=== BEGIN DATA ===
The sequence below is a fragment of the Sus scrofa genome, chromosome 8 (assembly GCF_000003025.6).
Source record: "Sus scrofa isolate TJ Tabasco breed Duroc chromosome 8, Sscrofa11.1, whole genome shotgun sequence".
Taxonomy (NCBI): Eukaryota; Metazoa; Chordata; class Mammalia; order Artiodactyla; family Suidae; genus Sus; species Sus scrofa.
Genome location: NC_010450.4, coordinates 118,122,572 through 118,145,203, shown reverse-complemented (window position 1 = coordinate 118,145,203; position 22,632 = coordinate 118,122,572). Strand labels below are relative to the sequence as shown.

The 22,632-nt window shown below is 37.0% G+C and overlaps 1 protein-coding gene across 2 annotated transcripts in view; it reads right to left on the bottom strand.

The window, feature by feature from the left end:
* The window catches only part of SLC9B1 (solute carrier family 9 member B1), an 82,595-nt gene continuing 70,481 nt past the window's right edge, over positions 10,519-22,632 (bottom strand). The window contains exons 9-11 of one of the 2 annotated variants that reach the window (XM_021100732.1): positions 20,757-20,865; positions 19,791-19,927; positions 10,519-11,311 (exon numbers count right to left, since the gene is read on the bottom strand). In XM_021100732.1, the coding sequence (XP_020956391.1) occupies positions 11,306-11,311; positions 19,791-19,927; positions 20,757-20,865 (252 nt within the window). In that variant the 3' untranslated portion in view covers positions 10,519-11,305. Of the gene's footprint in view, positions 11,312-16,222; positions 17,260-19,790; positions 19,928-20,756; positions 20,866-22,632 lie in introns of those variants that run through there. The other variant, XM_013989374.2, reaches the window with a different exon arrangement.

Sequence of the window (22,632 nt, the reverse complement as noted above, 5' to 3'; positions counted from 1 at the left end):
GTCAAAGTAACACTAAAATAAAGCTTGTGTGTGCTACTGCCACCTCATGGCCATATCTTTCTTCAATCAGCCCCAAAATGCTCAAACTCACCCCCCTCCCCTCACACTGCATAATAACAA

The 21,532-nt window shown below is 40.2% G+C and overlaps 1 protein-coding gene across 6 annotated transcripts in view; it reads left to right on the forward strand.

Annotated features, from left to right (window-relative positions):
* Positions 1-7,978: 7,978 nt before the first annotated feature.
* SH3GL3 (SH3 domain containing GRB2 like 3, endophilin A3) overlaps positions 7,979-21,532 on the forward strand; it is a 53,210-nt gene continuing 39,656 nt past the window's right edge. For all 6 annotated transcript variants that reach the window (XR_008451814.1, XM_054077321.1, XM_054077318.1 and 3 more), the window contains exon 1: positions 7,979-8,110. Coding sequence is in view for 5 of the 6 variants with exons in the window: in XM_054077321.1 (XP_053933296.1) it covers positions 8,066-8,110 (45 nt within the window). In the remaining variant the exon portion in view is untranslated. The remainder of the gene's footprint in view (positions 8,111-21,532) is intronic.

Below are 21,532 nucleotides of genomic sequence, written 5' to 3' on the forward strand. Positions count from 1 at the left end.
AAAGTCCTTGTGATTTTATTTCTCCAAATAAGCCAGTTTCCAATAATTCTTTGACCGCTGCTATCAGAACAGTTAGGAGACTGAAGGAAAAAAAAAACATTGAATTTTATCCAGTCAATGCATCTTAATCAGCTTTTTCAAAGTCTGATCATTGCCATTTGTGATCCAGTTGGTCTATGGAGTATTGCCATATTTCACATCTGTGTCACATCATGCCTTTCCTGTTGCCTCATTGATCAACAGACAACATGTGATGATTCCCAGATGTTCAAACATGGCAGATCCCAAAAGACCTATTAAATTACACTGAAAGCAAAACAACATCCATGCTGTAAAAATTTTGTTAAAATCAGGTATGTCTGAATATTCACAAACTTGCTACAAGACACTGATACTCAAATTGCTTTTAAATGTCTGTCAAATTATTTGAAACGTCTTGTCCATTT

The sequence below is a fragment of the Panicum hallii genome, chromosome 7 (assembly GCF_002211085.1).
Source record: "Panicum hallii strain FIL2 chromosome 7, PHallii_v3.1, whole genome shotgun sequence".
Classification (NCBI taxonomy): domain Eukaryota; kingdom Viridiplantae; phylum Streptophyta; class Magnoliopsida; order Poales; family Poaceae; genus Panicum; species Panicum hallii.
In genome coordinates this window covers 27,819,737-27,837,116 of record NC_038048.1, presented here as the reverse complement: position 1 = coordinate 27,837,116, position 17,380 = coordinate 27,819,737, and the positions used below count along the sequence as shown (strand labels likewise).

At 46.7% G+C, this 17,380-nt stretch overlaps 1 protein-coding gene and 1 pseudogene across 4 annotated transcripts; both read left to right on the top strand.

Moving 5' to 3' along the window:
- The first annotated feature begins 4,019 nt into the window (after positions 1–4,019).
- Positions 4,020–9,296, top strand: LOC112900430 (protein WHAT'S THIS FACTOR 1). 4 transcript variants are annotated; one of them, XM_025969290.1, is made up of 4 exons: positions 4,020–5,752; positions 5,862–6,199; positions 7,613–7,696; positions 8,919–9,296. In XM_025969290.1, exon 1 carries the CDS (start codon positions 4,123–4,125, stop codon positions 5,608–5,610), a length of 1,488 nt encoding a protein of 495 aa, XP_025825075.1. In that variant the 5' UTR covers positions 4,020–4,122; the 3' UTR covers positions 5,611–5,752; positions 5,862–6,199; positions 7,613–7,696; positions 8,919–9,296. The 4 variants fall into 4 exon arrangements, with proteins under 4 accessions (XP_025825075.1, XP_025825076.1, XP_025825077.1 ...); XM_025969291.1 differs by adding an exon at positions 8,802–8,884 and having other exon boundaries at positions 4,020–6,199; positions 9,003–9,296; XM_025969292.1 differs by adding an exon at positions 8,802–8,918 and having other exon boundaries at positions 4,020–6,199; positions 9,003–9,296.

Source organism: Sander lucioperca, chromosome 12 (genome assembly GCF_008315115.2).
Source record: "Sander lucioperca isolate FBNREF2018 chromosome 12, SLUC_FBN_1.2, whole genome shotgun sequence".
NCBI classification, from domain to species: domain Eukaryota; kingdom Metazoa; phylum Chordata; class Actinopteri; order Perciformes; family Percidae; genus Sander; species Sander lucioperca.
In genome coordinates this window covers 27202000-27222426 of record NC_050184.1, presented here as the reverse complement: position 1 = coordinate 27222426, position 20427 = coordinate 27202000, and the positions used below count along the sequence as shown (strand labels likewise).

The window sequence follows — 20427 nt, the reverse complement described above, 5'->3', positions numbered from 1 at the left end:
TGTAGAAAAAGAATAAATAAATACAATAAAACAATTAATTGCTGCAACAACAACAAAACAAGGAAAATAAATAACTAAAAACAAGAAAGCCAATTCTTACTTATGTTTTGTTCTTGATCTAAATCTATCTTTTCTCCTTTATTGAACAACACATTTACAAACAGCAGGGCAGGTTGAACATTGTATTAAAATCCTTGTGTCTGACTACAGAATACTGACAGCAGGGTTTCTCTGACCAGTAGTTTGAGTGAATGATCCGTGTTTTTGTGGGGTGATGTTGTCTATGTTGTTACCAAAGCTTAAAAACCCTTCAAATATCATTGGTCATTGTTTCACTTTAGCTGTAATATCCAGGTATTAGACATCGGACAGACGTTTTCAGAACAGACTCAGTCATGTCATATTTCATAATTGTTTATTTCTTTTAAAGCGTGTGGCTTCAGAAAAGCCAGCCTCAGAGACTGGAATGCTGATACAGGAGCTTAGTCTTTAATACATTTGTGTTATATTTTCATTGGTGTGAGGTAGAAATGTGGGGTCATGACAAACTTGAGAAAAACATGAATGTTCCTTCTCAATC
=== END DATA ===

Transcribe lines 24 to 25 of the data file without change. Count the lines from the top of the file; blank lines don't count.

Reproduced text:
Source organism: Sander lucioperca, chromosome 12 (genome assembly GCF_008315115.2).
Source record: "Sander lucioperca isolate FBNREF2018 chromosome 12, SLUC_FBN_1.2, whole genome shotgun sequence".